One particular thing which always causes a headache for BOPF-newbies is the multitude of tools which can be used in order to model a business object.
Therefore, I would like to give a brief overview and explain their dedicated purpose and powers. But before we head there, let me explain one elementary thing:
One (Meta-) Model (instance)
No matter with which tool you change the configuration, it will the same model which is getting manipulated. Precisely, the model of your business object is an instance of a model of business objects, the so-called “meta-model” (model of models). What is funky about it: also the meta-model is built with BOPF as a business object. The technical name of the meta-model is /BOBF/CONF_MODEL. As such it features plenty of nodes capturing the model information (such as – well – your business object’s nodes or the configuration of your validations) as well as a lot of business logic which is getting executed as you interact with the meta-model through one of the modelling environments. One of the strengths of BOPF is that the business logic is independent of the UI, so no matter your weapon of choice, the business object will (technically) look the same afterwards. You could even use the test-UI (BOBT), load business object /BOBF/CONF_MODEL and model your monster business object. But I recommend you not to do that, there are more comfortable modeling UIs. Let’s look at them from oldest to latest.
The full-blown SAP-internal workbench (BOBF, /BOBF/CONF_UI)
The so-called “Conf-UI” is THE almighty tool for modifying every aspect which the BOPF BO model covers (whether you call this “modelling” or “configuration” (of a meta-model-instance) is a matter of personal liking). However, SAP is not too confident about the usability of the transaction and obviously scared of the potential need of support if customers use all the options. E. g. it has turned out that – although technically possible – the buffer-class for each node should not be changed: The buffer-classes provided by SAP do a decent job and, what’s more important, fulfill the quite complex contract. Options like these should be hidden from customer’s eyes (or fingers, to be precise).
Therefore, the complete transaction is an SAP-internal tool and editing Business Objects or creating new ones is not possible in the Conf-UI. Unless you set a Set-Get-Parameter (Paul has already disclosed this in “ABAP to the future”, but I won’t do this here as well): Whatever you do in this mode is not supported by SAP and I urge you not to do that!
The Conf-UI allows to model a lot of unsupported features (such as multiple node categories), especially some options on the menu. Don’t use it unless you want to do some research on the full power of BOPF (no productive use).
For the supported set of features, a limited version of the Conf-UI exists:
The Business object Builder, Expert version (BOBX)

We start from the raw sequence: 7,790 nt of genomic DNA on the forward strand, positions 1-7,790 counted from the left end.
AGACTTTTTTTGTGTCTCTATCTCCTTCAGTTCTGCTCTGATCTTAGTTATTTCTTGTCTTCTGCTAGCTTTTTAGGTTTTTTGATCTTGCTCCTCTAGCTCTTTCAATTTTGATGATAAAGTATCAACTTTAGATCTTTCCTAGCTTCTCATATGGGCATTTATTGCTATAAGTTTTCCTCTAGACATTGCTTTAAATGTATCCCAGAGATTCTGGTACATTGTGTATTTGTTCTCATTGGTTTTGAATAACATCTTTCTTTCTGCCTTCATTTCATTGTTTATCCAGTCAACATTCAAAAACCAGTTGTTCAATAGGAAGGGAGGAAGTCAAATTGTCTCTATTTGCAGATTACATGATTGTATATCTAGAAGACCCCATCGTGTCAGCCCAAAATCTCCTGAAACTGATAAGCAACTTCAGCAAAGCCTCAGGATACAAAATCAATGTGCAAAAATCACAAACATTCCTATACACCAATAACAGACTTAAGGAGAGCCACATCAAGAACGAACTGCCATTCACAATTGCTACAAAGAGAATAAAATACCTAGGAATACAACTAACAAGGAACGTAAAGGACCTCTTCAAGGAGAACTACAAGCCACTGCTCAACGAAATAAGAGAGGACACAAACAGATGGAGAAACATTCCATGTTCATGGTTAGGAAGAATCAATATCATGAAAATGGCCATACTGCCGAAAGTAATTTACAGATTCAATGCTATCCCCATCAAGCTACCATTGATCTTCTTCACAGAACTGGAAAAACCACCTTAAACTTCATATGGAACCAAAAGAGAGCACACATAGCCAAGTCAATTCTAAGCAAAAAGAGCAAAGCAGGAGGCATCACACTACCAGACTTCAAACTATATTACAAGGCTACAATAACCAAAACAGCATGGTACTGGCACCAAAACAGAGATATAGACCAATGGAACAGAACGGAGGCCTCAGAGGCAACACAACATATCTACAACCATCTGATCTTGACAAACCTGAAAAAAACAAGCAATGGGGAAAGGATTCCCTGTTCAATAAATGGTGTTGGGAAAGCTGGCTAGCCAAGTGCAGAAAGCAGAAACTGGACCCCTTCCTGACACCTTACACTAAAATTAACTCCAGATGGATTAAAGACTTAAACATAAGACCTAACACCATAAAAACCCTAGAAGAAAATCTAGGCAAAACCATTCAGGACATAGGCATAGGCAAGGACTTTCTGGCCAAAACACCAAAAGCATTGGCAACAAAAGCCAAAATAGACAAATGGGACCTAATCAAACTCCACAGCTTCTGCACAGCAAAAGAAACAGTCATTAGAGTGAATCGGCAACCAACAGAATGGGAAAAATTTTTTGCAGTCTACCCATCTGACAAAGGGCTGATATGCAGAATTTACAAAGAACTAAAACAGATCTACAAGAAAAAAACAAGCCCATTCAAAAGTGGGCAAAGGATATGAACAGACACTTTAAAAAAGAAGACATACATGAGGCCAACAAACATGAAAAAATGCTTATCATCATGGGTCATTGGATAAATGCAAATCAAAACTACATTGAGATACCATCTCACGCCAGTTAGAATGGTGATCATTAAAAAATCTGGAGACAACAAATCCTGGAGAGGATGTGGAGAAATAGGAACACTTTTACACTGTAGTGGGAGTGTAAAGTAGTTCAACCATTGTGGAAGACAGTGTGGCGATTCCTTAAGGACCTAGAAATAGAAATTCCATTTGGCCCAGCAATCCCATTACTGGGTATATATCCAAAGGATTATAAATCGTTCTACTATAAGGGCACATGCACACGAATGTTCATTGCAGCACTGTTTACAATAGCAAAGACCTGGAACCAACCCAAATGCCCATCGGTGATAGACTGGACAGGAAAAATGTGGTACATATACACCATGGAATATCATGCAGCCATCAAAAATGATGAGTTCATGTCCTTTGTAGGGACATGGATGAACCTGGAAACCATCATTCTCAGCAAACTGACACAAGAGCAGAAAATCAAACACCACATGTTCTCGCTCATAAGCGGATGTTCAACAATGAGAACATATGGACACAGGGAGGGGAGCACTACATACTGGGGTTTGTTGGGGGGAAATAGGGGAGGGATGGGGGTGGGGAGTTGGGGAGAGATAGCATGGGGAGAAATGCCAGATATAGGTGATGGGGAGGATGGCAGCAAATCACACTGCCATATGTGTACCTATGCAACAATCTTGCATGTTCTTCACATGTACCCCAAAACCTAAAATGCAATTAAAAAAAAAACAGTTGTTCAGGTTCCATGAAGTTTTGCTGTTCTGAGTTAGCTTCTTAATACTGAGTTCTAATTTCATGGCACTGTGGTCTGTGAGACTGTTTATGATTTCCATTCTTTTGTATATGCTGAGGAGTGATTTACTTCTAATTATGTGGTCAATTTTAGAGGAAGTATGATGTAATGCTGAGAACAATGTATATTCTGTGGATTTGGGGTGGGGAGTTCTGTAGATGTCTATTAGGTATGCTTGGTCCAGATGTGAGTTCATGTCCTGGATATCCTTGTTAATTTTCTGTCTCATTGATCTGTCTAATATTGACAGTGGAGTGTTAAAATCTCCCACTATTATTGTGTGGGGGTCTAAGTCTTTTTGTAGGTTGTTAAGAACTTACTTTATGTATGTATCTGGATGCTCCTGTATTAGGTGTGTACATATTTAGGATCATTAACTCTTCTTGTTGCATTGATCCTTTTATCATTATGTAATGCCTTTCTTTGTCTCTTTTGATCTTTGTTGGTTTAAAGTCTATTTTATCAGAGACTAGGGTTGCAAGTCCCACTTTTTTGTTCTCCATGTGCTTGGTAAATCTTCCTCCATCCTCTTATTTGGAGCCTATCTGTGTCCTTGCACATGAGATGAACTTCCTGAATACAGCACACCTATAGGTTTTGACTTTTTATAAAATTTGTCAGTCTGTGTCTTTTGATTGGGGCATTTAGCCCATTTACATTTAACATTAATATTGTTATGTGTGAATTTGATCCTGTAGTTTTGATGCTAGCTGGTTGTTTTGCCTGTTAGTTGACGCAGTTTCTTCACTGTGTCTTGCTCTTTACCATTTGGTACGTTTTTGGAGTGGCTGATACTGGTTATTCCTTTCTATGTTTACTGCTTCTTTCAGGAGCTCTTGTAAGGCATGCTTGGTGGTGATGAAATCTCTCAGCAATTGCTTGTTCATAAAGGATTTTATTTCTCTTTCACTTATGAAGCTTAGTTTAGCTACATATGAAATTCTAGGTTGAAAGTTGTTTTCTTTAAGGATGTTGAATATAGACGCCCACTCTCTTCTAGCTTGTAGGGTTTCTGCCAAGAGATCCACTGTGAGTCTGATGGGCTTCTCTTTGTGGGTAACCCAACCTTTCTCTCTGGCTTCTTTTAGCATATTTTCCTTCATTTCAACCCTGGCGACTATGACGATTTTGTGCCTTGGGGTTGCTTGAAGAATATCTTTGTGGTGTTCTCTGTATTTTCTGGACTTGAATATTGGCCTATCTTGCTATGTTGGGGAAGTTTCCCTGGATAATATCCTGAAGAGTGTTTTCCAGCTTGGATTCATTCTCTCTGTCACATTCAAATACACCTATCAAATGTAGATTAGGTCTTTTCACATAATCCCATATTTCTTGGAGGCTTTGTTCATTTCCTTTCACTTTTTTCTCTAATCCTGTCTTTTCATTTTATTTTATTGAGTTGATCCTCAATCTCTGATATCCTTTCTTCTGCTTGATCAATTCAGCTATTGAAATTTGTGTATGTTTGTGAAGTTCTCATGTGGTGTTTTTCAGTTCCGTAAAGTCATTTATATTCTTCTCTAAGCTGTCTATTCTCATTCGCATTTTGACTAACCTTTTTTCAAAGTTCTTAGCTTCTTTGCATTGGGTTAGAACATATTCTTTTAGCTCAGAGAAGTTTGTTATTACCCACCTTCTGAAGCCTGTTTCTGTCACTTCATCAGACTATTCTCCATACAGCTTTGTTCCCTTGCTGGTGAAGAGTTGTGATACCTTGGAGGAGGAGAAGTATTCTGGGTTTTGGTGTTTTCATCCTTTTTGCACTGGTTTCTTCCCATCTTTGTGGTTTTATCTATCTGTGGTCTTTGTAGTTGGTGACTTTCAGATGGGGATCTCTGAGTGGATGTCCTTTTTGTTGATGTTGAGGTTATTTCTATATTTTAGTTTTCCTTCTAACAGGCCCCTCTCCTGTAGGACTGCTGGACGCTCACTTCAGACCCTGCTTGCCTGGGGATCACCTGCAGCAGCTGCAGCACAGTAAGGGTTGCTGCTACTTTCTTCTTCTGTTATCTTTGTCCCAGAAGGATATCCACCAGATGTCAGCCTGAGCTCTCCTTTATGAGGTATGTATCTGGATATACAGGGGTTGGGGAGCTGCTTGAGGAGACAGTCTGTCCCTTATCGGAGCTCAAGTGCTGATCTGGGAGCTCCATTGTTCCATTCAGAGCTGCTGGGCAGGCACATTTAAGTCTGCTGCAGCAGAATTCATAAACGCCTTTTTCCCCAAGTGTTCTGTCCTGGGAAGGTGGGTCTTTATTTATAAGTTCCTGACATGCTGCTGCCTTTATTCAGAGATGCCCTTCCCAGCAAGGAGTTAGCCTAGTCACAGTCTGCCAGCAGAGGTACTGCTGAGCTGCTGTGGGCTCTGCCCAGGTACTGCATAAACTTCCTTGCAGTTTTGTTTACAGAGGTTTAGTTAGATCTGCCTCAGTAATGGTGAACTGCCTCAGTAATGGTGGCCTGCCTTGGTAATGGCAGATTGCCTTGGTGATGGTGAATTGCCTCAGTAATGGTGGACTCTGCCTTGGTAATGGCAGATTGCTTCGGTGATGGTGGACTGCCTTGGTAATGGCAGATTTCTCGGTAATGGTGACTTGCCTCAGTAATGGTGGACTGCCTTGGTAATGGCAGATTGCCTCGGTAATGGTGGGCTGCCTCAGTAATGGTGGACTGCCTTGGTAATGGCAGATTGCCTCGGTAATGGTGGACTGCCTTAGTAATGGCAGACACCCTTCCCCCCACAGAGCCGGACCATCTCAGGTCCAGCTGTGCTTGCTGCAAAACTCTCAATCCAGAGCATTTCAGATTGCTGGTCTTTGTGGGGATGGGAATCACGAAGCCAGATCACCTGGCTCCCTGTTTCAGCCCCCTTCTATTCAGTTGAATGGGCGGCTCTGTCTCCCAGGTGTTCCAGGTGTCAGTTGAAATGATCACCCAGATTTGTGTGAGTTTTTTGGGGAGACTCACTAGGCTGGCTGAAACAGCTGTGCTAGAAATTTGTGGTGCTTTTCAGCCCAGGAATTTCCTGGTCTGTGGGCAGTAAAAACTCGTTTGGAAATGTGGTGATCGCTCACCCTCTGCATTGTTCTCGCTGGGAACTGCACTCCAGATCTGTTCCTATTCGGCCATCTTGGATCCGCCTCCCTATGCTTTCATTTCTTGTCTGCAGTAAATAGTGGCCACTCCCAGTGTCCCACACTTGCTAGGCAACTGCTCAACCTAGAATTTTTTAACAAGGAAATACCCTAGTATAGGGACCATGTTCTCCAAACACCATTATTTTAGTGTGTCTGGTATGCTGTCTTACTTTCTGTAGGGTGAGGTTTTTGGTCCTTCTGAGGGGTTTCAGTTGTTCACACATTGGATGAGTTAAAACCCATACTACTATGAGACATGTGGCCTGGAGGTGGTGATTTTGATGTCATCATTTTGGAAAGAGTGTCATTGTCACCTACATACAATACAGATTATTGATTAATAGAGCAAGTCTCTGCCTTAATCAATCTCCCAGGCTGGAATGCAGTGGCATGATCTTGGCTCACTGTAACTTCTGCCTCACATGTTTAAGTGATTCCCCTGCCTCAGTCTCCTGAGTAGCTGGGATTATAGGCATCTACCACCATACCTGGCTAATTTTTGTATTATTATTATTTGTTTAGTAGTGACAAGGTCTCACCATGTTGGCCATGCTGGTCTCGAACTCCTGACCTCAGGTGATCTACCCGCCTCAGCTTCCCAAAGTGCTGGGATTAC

BOBX essentially is a Conf-UI in which all the unsupported features are hidden while offering the option to create custom business objects from scratch. I highly recommend using the BOBX wherever possible.
Some supported features are hidden in the standard view. Switch to the extended view in order to be able to e. g. specify a custom database access class.
If your business object does not behave the way you expect it to, you can always create an OSS-ticket and benefit from the brilliant and very helpful (no irony here!) BOPF support. And do believe me: They immediately see if you tweaked your business object with the Conf-UI. However, if there is some model-feature you’re missing, you might check the full-fledged version and explain to the BOPF-team in a ticket why you think this should be available in the BOBX as well.
The BOBX limits the the features which can be modeled to the supported features
BOPF in Eclipse (BiE)
If you’re already using ABAP in eclipse, you also might want to model your business objects within the same workbench. And you can. The only thing you need to do is to remember to install the proper plugin in your eclipse installation. It’s available in the same repository as ABAP in eclipse. BiE has a different paradigm than the previous two: It offers not only less, but more powerful modeling options which are then translated to the basic model elements. Due to usability and the integration into the modelling environment, even the first version of BiE is worth a look.
BOPF in eclipse: Lots of navigation options (blue) and a usecase-driven detail screen (in red)
BiE detail: Powerful breadcrumbs-navigation
Sample of BiE: An action configuration including the trigger actions.
You can even switch between the BOBX and the BiE, but be careful not to edit with the Conf-UI: You will not be able to switch to the released tools once you saved your object in BOBF.
The BOBF enhancement workbench or the BO builder (/BOBF/CUST_UI, BOB)
BOPF configurations can be extended – with BOPF configurations. This basically means that the enhancement is some business object which relates to the extended BO. At runtime, BOPF will merge the BO with its extensions so that it behaves like a single one. However, only a limited set of features can actually be extended.
The BO builder has much limited features (those necessary for enhancement) and displays entities from all nodes. Recommendation: Use BOBX for custom objects instead.
The BO builder allows to navigate the host object in a similar way like the Conf-UI or the BOBX. Also in BOB it is possible to create custom business objects, but the features offered are much reduced compared to the BOBX. Recently, BOBX was also enabled to model extensions, so in my opinion, there’s no need to use BOB at all.
Use BOBX if your development environment is the SAPGui, if you have move to ABAP in Eclipse, use the Eclipse-based editor. Keep your hand off the Conf-UI though it might be tempting to use it.